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Astrobiology. 2007 Feb;7(1):222-51.

Spectral signatures of photosynthesis. I. Review of Earth organisms.

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  • 1NASA Goddard Institute for Space Studies, New York, New York 10025, USA. nkiang@giss.nasa.gov

Erratum in

  • Astrobiology. 2007 Oct;7(5):818.

Abstract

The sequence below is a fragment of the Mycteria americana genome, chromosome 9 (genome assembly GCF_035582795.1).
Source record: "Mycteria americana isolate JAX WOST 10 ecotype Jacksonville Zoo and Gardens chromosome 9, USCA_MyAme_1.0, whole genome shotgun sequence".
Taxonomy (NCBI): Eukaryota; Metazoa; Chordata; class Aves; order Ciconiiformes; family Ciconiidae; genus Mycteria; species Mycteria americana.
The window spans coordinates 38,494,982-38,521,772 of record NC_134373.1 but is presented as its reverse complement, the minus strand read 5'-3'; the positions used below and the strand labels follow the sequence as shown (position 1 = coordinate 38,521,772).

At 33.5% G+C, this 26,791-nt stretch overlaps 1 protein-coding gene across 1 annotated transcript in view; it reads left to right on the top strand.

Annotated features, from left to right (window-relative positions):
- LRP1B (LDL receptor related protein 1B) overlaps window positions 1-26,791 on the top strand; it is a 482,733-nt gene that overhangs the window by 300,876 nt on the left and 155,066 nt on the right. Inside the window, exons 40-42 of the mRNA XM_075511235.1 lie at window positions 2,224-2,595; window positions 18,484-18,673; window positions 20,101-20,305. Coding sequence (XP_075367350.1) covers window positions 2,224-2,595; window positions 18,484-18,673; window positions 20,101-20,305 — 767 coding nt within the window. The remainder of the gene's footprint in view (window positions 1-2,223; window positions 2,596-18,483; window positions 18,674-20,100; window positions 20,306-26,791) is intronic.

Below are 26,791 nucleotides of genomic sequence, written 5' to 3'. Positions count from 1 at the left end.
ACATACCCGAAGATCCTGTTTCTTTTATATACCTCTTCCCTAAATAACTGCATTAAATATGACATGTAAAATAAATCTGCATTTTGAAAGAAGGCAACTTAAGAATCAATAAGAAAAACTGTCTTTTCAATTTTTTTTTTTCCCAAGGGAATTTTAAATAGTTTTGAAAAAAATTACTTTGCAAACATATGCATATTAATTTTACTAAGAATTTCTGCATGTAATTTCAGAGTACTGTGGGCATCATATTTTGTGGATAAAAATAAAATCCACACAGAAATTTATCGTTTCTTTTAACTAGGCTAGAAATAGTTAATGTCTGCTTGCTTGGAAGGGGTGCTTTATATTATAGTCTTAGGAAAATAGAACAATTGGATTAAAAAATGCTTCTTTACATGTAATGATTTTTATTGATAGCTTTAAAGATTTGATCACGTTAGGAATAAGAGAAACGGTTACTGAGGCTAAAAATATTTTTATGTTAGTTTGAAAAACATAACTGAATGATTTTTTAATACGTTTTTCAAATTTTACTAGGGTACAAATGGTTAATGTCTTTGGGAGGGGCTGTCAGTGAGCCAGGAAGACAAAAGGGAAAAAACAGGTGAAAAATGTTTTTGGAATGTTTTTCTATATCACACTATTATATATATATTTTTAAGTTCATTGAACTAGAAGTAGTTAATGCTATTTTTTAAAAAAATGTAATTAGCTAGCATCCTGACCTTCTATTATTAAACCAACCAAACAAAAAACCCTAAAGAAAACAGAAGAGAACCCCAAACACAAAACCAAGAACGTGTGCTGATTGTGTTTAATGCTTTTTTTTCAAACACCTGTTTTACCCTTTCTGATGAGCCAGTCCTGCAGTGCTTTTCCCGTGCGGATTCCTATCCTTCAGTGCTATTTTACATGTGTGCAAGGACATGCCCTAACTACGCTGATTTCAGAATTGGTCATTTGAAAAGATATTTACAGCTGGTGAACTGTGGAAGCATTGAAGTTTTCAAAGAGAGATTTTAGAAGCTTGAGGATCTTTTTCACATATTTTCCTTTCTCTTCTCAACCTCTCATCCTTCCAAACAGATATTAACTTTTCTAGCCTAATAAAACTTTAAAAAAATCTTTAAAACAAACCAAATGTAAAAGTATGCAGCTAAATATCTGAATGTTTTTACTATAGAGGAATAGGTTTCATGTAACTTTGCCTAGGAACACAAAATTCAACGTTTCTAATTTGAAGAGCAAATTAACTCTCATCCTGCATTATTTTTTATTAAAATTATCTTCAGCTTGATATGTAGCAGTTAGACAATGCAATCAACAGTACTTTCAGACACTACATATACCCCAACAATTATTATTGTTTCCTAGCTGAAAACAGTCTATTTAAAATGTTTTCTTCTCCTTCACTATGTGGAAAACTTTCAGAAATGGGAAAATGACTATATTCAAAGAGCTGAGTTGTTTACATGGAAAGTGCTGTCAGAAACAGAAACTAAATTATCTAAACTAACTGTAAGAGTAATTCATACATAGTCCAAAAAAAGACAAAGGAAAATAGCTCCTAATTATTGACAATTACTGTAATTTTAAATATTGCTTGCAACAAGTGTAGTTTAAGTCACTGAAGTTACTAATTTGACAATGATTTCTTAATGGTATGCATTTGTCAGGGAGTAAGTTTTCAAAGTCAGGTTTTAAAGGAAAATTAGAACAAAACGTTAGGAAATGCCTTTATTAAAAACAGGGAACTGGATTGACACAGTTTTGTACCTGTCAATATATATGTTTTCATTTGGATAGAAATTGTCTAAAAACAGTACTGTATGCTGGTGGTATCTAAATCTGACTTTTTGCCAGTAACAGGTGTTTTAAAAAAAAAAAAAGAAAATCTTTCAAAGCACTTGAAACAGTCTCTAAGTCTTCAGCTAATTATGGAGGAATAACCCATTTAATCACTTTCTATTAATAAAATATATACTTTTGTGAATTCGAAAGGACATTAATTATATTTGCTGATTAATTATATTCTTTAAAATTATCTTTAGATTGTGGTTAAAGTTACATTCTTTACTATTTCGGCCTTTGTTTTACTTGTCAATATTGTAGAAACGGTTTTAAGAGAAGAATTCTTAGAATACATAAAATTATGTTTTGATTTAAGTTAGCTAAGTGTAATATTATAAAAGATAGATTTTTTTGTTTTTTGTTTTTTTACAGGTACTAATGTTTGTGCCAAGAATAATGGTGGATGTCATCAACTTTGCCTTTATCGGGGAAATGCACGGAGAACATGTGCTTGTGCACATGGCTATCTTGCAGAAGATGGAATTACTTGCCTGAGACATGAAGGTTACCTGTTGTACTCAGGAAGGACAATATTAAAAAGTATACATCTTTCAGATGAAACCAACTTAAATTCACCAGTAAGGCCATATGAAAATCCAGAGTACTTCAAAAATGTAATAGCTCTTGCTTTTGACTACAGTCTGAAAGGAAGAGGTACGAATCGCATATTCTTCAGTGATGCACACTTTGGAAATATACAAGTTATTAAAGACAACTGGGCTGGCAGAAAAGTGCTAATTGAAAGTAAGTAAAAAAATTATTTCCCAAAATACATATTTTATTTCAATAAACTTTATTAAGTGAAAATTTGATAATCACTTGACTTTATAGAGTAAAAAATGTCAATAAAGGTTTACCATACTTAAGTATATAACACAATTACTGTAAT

Why do plants reflect in the green and have a "red edge" in the red, and should extrasolar photosynthesis be the same? We provide (1) a brief review of how photosynthesis works, (2) an overview of the diversity of photosynthetic organisms, their light harvesting systems, and environmental ranges, (3) a synthesis of photosynthetic surface spectral signatures, and (4) evolutionary rationales for photosynthetic surface reflectance spectra with regard to utilization of photon energy and the planetary light environment. We found the "near-infrared (NIR) end" of the red edge to trend from blue-shifted to reddest for (in order) snow algae, temperate algae, lichens, mosses, aquatic plants, and finally terrestrial vascular plants. The red edge is weak or sloping in lichens. Purple bacteria exhibit possibly a sloping edge in the NIR. More studies are needed on pigment-protein complexes, membrane composition, and measurements of bacteria before firm conclusions can be drawn about the role of the NIR reflectance. Pigment absorbance features are strongly correlated with features of atmospheric spectral transmittance: P680 in Photosystem II with the peak surface incident photon flux density at approximately 685 nm, just before an oxygen band at 687.5 nm; the NIR end of the red edge with water absorbance bands and the oxygen A-band at 761 nm; and bacteriochlorophyll reaction center wavelengths with local maxima in atmospheric and water transmittance spectra. Given the surface incident photon flux density spectrum and resonance transfer in light harvesting, we propose some rules with regard to where photosynthetic pigments will peak in absorbance: (1) the wavelength of peak incident photon flux; (2) the longest available wavelength for core antenna or reaction center pigments; and (3) the shortest wavelengths within an atmospheric window for accessory pigments. That plants absorb less green light may not be an inefficient legacy of evolutionary history, but may actually satisfy the above criteria.

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